Monday, November 29, 2010

Egyptian blogger Abdel Kareem Nabil Soliman released

I don't remember the last time I received good news remotely related to human rights and fundamental freedoms in Egypt. This explains why I warmly welcome and celebrate the release of Abdel Kareem Nabil Soliman -  a prominent Egyptian blogger who was arrested in 2006 and sentenced to four years in prison for insulting islam and defaming the Egyptian President (by linking him to dictatorship and tyranny) on his blog. Kareem was released on 16 November 2010 after spending four years behind bars, despite campaigns by local and international human rights groups to secure his release.

You'd recall that in an article, published on 13 May 2010 about the young Egyptian blogger imprisoned, I stated (and I maintain) that the imprisonment of an individual simply because a government thinks his/her expressed views are flawed is a violation of the basic right to hold and express opinions on or offline.

It is worth mentioning that I was positively impressed by a heartwarming message of gratitude to everyone who supported the campaign to free Kareem, published on following the release of the blogger. Let me be clear: I supported the cause simply because I'm a firm believer in fundamental rights and freedoms.

Abdel Kareem Nabil is now free, but numerous bloggers remain jailed in many countries around the world, including Vietnam, Iran, Syria and Bahrian. Governments should take crucial steps to uphold freedom of expression.

Thursday, November 25, 2010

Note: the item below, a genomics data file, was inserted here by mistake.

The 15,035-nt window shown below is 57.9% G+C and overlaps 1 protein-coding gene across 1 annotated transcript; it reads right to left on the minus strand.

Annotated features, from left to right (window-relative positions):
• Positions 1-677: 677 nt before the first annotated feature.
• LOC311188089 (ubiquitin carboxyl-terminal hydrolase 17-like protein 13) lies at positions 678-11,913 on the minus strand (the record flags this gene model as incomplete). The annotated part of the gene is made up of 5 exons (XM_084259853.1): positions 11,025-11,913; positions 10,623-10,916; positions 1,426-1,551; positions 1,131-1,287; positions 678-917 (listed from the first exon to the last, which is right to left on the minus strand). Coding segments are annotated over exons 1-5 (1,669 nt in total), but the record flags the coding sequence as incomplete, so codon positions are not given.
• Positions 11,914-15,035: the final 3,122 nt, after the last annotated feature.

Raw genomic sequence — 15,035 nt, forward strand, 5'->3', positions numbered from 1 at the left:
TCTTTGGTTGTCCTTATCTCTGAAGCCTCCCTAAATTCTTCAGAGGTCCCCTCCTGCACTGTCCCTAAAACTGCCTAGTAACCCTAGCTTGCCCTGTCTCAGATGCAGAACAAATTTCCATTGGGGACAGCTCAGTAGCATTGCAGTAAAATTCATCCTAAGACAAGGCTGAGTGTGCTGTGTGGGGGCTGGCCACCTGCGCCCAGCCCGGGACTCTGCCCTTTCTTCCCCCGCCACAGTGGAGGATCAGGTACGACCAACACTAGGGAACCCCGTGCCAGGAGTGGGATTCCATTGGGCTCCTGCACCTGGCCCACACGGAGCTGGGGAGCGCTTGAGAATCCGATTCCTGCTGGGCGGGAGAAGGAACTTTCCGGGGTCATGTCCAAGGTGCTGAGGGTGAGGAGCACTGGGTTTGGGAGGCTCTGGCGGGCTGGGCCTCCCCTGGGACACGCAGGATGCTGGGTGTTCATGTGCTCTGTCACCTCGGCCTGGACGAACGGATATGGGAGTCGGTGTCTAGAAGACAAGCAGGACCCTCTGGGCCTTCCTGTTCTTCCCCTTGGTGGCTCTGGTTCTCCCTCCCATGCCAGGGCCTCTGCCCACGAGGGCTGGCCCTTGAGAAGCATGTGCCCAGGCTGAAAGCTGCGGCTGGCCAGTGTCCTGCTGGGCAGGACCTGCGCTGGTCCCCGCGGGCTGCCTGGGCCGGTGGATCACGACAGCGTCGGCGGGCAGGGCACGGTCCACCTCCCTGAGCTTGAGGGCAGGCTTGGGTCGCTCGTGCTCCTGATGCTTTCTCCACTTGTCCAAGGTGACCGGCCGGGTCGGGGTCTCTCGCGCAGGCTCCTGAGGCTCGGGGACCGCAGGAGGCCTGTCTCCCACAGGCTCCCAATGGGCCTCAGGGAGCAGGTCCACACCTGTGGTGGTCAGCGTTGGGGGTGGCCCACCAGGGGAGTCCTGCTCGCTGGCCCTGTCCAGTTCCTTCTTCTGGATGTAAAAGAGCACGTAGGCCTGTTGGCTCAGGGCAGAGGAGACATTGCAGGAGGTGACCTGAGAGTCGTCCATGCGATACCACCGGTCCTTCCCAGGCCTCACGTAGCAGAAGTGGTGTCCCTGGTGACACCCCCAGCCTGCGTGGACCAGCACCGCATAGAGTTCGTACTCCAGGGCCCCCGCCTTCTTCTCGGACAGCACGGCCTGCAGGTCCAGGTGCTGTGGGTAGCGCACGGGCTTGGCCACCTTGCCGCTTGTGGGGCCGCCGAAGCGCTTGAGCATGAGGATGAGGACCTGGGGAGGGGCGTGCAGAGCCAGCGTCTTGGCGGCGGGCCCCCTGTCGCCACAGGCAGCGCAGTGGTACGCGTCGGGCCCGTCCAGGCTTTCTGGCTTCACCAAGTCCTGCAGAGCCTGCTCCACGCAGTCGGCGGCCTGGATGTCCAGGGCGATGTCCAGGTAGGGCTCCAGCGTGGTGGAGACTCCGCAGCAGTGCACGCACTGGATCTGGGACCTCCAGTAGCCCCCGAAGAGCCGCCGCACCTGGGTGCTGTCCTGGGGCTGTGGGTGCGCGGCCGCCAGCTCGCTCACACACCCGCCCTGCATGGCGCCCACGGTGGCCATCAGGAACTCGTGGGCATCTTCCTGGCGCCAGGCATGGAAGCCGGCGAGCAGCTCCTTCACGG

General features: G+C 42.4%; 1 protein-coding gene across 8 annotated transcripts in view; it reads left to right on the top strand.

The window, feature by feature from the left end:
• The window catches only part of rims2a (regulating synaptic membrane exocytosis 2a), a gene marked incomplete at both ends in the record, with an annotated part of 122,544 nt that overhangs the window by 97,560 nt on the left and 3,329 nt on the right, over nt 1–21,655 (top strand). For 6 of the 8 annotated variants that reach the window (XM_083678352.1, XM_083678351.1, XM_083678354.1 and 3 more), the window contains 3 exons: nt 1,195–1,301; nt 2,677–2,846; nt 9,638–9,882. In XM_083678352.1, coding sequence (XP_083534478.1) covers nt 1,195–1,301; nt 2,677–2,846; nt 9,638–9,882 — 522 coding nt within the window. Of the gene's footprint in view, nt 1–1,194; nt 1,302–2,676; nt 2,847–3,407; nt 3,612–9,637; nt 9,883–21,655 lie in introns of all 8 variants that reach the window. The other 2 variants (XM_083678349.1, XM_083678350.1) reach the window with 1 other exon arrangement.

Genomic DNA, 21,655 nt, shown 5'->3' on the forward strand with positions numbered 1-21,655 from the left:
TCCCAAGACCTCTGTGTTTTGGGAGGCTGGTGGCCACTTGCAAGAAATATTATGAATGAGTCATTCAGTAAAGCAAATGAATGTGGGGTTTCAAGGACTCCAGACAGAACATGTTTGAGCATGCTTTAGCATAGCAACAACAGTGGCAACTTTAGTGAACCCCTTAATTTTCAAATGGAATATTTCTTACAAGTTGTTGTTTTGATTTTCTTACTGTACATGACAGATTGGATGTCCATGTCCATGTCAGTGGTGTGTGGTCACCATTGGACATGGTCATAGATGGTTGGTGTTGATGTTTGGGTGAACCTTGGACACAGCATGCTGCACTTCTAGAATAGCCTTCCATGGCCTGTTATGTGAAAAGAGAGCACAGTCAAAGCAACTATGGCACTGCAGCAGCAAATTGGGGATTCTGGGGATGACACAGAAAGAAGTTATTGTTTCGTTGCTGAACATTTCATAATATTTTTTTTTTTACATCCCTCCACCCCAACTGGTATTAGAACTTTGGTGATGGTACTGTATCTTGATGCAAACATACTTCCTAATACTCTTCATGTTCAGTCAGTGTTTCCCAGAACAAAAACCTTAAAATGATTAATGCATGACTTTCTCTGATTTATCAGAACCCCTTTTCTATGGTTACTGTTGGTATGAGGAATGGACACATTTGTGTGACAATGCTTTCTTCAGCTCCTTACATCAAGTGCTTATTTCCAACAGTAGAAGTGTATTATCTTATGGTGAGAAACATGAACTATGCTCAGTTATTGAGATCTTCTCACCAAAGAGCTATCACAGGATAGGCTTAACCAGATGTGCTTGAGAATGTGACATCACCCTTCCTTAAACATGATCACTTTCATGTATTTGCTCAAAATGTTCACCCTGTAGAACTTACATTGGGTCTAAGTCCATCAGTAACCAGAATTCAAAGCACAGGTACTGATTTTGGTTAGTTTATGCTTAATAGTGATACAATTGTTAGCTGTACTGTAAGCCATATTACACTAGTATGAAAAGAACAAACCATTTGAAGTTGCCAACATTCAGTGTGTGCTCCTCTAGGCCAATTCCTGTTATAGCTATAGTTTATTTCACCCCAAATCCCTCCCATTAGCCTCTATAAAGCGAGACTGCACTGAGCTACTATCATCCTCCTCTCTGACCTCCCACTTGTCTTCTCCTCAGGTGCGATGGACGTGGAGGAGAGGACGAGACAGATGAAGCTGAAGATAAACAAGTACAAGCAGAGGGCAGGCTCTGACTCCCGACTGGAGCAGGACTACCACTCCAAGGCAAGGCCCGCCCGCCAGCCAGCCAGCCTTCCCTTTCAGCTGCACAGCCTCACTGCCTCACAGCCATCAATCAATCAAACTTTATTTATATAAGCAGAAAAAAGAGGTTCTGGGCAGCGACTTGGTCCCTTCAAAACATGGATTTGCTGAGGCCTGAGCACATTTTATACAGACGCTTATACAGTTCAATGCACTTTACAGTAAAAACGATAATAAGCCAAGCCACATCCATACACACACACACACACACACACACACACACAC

White bank robber disguised as black male

Photo of Conrad Zdzierak with and without mask.
Two days ago, a friend shared a compelling article on Facebook. The article tells the story of Conrad Zdzierak - a white bank robber in Ohio who disguised like a black man during his robberies.

He allegedly robbed four banks before he was arrested in April 2010. Yes, this happened way back in April but it's a story worth retelling - in case you missed it.

As you'd expect, the police went looking for an African-American suspect. Fortunately, no case of wrongful arrest was reported., but you can only imagine what could have happened if Conrad left no trace.

He confidently and successfully robbed four banks because he was aware of the fact that police officers were on the lookout for the "usual suspects". This case echoes wrongful arrests and convictions in the United States and beyond, and challenges the authorities to broaden the scope of investigations.

The disguise was, arguably, a calculated attempt by 30-year old  Conrad Zdzierak to evade justice and further stigmatize a vulnerable group of people.

Thursday, November 18, 2010

Ahmed Shaaban: Tortured to death by Egyptian police?

It was with a heavy heart that I read the story of Ahmed Shaaban - another young Egyptian allegedly brutalized to death by Egyptian police at Sidi Gaber police station in Alexandria on 7 November 2010.

Photo: Egyptian Chronicles.